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International aid: Johnson's pie in the sky
Prime Minister Boris Johnson sidestepped another humiliating government u-turn - over extending school meal vouchers - by announcing in parliament the merging of the Department for International Development (DfID) into the Foreign and Commonwealth Office (FCO).
Playing to his cheering audience of right-wing backbenchers and the Daily Mail, Johnson chimed: "For too long, frankly, UK overseas aid has been treated like a giant cashpoint in the sky, that arrives without any reference to UK interests."
In fact, most UK government aid does not go to the world's poorest countries. Much overseas aid has long been used to secure trade deals and further the geopolitical interests of British capitalism. Johnson wants to use aid as a political tool to counter China's growing influence in the neo-colonial world.
The DfID was established in 1997 by the Blair government to separately administer aid following the Pergau Dam scandal. This scandal involved the 1980s Thatcher government committing to spend an eventual £234 million of aid to build an electricity generating dam of dubious economic value in Malaysia, in exchange for a lucrative arms deal. In 1994 the High Court ruled the deal "unlawful".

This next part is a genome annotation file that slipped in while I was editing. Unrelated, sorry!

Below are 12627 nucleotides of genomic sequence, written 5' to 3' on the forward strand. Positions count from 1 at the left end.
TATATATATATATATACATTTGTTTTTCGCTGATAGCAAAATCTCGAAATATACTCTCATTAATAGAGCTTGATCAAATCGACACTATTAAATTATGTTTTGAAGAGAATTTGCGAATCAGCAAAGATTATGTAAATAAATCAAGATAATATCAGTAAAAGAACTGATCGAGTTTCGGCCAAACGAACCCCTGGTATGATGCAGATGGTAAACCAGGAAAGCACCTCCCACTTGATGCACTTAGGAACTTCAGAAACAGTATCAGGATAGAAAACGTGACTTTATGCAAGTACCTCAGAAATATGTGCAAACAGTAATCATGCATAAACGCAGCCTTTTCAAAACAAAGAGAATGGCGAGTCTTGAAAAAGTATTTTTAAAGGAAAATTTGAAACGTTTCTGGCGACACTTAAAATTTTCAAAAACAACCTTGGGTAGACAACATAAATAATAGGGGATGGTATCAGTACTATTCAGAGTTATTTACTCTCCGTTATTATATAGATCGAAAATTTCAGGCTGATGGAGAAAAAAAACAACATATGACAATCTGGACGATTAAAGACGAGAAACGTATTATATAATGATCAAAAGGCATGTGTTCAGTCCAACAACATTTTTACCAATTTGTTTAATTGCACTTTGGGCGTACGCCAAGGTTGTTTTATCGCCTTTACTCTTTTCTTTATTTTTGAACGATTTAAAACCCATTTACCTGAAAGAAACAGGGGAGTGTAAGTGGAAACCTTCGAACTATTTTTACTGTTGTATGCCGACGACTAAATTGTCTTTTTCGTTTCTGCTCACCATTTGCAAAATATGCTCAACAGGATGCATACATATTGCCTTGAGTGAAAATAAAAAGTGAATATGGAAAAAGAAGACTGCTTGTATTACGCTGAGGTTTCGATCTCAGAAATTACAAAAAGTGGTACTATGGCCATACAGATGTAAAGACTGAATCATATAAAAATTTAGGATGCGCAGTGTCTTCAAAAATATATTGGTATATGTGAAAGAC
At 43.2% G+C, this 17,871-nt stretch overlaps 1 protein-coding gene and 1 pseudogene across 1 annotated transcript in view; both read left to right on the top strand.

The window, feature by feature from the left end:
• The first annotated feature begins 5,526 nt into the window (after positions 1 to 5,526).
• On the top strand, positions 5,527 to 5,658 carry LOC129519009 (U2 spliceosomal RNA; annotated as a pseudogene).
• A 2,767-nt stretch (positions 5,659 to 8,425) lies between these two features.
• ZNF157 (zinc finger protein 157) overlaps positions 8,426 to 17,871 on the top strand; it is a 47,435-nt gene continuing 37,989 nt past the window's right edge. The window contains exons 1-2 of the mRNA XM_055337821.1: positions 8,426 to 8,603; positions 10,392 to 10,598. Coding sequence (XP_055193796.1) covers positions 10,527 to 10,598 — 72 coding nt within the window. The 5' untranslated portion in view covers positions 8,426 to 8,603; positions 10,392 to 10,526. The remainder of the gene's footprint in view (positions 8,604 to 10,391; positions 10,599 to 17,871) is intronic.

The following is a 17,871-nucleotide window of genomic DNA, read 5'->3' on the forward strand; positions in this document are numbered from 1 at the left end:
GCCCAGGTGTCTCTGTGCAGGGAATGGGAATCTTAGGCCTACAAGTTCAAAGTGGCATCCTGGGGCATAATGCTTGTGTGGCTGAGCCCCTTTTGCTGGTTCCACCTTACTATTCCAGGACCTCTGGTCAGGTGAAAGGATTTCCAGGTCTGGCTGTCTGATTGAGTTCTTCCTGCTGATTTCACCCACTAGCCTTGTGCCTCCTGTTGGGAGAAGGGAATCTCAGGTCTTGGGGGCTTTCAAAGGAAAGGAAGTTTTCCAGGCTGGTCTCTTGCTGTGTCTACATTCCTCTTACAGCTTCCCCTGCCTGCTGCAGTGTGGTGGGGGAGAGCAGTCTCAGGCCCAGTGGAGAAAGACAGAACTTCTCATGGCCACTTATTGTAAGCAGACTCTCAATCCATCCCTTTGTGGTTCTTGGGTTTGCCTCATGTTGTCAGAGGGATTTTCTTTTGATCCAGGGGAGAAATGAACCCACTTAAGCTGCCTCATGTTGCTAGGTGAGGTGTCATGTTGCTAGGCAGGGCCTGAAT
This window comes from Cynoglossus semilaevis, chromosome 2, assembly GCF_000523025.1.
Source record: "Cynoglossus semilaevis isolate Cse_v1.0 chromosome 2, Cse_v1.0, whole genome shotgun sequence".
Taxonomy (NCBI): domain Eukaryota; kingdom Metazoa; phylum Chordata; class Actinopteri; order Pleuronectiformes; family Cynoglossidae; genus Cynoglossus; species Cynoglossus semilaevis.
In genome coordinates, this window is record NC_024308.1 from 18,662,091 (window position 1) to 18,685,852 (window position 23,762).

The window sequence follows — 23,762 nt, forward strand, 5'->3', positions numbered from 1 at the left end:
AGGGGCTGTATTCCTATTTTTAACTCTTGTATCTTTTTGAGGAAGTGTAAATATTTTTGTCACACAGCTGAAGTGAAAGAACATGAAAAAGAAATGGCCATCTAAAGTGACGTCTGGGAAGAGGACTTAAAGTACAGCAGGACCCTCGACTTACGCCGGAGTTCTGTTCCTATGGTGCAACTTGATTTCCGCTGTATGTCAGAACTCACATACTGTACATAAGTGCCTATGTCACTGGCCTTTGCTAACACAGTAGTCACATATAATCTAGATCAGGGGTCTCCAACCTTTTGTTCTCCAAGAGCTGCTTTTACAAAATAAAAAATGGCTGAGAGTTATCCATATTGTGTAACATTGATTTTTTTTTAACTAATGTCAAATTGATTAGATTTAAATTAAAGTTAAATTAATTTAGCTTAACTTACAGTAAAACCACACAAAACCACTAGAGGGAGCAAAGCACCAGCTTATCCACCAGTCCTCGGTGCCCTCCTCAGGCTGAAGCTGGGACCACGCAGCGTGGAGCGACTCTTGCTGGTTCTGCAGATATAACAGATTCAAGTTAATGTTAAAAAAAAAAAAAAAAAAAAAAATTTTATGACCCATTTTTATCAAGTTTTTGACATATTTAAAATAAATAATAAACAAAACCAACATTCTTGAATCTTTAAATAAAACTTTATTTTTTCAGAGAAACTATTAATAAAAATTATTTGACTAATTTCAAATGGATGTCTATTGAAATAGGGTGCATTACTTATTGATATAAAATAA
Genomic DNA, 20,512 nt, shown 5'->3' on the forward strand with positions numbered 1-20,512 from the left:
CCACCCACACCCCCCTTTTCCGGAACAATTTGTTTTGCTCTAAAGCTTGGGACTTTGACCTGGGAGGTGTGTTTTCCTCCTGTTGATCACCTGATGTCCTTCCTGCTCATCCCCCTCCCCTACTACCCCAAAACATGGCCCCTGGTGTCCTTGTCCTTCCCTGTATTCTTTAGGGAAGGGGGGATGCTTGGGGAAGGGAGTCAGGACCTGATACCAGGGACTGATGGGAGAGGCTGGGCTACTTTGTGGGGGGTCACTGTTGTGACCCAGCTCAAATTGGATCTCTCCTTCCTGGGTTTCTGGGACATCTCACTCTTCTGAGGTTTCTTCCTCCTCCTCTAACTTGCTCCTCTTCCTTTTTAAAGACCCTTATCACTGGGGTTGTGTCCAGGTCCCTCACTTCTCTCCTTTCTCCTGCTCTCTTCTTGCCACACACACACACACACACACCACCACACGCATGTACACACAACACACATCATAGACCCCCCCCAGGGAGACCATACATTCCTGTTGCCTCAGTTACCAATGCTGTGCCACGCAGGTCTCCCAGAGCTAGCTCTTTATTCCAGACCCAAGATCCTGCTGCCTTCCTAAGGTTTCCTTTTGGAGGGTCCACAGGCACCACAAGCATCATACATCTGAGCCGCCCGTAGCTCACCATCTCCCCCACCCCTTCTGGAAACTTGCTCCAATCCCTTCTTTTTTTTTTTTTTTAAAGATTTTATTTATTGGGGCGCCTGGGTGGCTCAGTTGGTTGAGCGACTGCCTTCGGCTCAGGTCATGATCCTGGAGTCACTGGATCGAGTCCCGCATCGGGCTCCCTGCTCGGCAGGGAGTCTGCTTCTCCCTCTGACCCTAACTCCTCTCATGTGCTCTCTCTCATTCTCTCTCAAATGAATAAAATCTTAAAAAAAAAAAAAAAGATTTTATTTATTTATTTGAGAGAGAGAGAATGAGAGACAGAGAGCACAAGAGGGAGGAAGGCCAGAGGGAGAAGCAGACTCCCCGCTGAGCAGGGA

The Blair governments used the aid budget as 'soft power' to pursue the economic and political ambitions of British capitalism. Under the Cameron Tory-led governments the aid budget was formally refocused to promote 'Britain's national interest'.
Currently, a quarter of the DfID's £15.2 billion budget is spent by other government departments, including the FCO, and used to advance trade deals and so forth.
The UK government is spending an increasing amount of Official Development Assistance (ODA, ie aid) on domestic refugee support, which has risen sharply from £7 million in 2009 to £378 million in 2017. ODA rules are so vague that the government can expand temporary refugee 'sustenance' to longer-term 'integration'.
Moreover, as the aid budget is set at 0.7% of Gross Domestic Product (GDP - total economic output), the sharp fall in GDP, due the coronavirus pandemic, is likely to cut aid by £2.5 billion.
Aid in reverse
Aid, or international charity, is only one side of the equation. Away from the headlines, huge amounts of financial resources are drained from poor countries into the advanced capitalist countries.
Debt and interest repayments, repatriated profits and incomes, as well as unrecorded capital transfers, and false accountancy measures by big business, means that on a global scale, for every $1 of aid that so-called developing countries receive, they lose $24 in net outflows.
Illegal capital flight wouldn't be possible without the existence of tax havens, and the biggest network of tax havens is centred on the City of London, operating through the British Crown Dependencies and Overseas Territories.
While complaining about the "giant cashpoint in the sky," Johnson is presiding over a system that organises mass theft from poor countries.
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